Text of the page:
He founded a church and stirred a young nation

A rich, detailed portrait of Joseph Smith, father of Mormonism.

By

How did a young man from a poor farm family - who as a boy received minimal education and had little religious background - come to found a church that today boasts millions of members worldwide?

A religious leader for only 14 years until his assassination in 1844, Joseph Smith drew thousands during his lifetime to his vision of a theocratic New Jerusalem in the American heartland. Possessing what one critic called a genius for "religion making," Smith wrote new scriptures and created a complex institution that has long survived his death.

The Church of Jesus Christ of Latter-day Saints celebrates its 175th anniversary this year, and on December 23, the 200th anniversary of Smith's birth.

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In Joseph Smith: Rough Stone Rolling, historian Richard Bushman, professor emeritus at Columbia University and a practicing Mormon, fashions a fascinating, definitive biography of the rough-hewn Yankee who stirred controversy from the start.

Bushman's intimate, 740-page portrait explores all the corners of controversy but does not resolve them, suggesting that - given the nature of the man and his story - such resolution is never likely to occur. An honest yet sympathetic portrayal, the book is rich in its depiction of developing Mormonism.

During an era of revivals and religious ferment, Smith saw himself as a major prophet and revelator - a restorer of the one true church. Despite a story that appeared fantastical to many, Smith's teaching caught the interest of others in search of a faith different from that offered by the churches of the time.

As a youth, Smith engaged with family and friends in magic and treasure-digging. He also prayed to know which church to attend. He said later that he was then told by God and Jesus that the existing churches were in apostasy.

In a second vision, Smith said, an angel named Moroni directed him to buried golden plates that were to become the source for his Book of Mormon, which he translated from hieroglyphs through the use of a seer stone and spectacles that he called the Urim and Thummim. (The angel later retrieved the plates.)

The Book of Mormon is understood by Latter-day Saints to be the history of Jews who traveled to the Western hemisphere around 600 BCE, and of Jesus' visit to them after his resurrection. (The assumption that the Indians of the Americas are the descendants of the people in the book has been upset recently by DNA studies - done by Mormons - which show no connection to the ancient Hebrews.)

Smith - called simply "Joseph" by Mormons - published the book in 1830, and later published others ("The Book of Abraham" and "The Book of Moses") purporting to provide true histories that go far beyond the Bible.

It was not preaching, but his ongoing "revelations" that shaped the developing religion and its practices. They were full of biblical phrasings, and many practices derived from Old Testament teachings (such as restoration of Aaron's priesthood).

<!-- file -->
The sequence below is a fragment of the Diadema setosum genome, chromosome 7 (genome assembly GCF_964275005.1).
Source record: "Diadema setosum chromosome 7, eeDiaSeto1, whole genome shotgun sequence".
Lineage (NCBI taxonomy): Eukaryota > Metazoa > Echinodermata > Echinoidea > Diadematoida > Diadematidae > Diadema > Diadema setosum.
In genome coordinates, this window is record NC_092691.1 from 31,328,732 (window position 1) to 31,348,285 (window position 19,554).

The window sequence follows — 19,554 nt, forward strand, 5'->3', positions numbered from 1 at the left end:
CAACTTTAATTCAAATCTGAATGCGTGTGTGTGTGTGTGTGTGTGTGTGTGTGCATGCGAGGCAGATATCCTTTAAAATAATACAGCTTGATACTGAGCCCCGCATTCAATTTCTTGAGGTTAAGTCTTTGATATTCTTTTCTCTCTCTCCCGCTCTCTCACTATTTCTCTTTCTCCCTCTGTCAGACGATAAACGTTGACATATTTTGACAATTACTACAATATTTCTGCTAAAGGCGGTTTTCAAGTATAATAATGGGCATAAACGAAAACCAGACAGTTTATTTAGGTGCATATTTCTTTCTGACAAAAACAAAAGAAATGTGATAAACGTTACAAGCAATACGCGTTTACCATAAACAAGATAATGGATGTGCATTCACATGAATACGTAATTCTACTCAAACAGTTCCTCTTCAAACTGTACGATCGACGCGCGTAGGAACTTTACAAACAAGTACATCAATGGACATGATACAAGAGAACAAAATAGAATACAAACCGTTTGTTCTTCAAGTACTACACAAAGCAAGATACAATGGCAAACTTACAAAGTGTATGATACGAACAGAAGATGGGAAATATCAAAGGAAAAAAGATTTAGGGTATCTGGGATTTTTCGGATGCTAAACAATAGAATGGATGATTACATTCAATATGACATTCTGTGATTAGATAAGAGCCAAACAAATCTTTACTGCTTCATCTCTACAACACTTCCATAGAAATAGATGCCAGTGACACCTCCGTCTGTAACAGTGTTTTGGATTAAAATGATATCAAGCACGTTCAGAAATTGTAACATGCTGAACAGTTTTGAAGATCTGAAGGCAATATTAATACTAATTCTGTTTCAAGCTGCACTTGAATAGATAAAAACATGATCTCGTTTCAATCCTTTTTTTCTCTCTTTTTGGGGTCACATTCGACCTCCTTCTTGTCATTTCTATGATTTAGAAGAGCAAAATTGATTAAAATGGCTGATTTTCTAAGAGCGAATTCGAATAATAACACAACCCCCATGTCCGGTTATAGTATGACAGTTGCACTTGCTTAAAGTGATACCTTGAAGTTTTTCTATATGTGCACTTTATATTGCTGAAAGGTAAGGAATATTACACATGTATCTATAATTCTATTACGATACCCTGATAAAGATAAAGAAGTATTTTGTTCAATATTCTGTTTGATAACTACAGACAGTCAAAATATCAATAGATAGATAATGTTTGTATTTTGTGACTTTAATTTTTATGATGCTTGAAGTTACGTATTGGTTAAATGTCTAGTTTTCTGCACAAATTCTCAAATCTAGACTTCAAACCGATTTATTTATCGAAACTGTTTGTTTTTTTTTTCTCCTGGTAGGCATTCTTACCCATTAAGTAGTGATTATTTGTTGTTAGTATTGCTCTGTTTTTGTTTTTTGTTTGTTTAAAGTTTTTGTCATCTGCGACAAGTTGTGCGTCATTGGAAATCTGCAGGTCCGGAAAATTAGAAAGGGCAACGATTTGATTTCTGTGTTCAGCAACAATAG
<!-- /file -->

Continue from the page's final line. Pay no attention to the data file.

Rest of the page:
The revelations included establishment of a hierarchical priesthood in which all males participate; secret temple rites; the deeding of property to church bishops, to be distributed as appropriate to the needy and toward purchase of land; and the nature of the afterlife, which includes "plural marriage."

Some may feel the author sanitizes Smith's motives for establishing polygamy and marrying dozens of wives.

Bushman tells an engrossing tale of a charismatic leader who was egalitarian and loved working with others, yet who was sensitive to criticism or dissent.

Mormons believed the Second Coming to be imminent, and converts followed their leader from New York to Ohio to Missouri, where Joseph said New Jerusalem was to be situated. But in purchasing large amounts of land for their City of Zion, the Mormons clashed - and even went to war - with other residents.

Smith lived in a biblical world where God's laws alone were of concern; He did not acknowledge governments, the nation, or the Constitution, Bushman says, until his flock ran into trouble and needed government protection. He then turned to state governors, and later to the US Congress for aid. The Mormons' story and self-image shifted from one of revelation to persecution.

Driven out of Missouri, the Saints regrouped in Nauvoo, Ill., where they built a temple and city, drawing church members from as far away as England. Yet Joseph's polygamous practice stirred controversy even among the faithful (including his first wife, Emma), and a few dissidents were excommunicated.

After he destroyed a dissenting Nauvoo newspaper, Smith was jailed in a neighboring city, and he and his brother were killed by a mob and militiamen who were guarding them. (His successor, Brigham Young, led members west to Utah.)

Meticulously researched, the detailed nature of this biography may make it of interest mostly to Mormons. Yet Bushman also offers an intriguing exploration of a remarkable development in American religious history.

Claims that the church is the fastest growing in the US have recently been questioned (studies show that about the same number are leaving as joining). But its members are increasingly widespread in the US and more visibly influential in political circles (i.e. Senate minority leader Harry Reid (D) of Nevada, and Gov. Mitt Romney (R) of Massachusetts, who may run for president in 2008).

This is a work that offers non-Mormons a chance to gain knowledge of a church not their own. It also stirs deeper questions about American religious convictions and how they shape lives and culture.

Jane Lampman is on the Monitor's staff.

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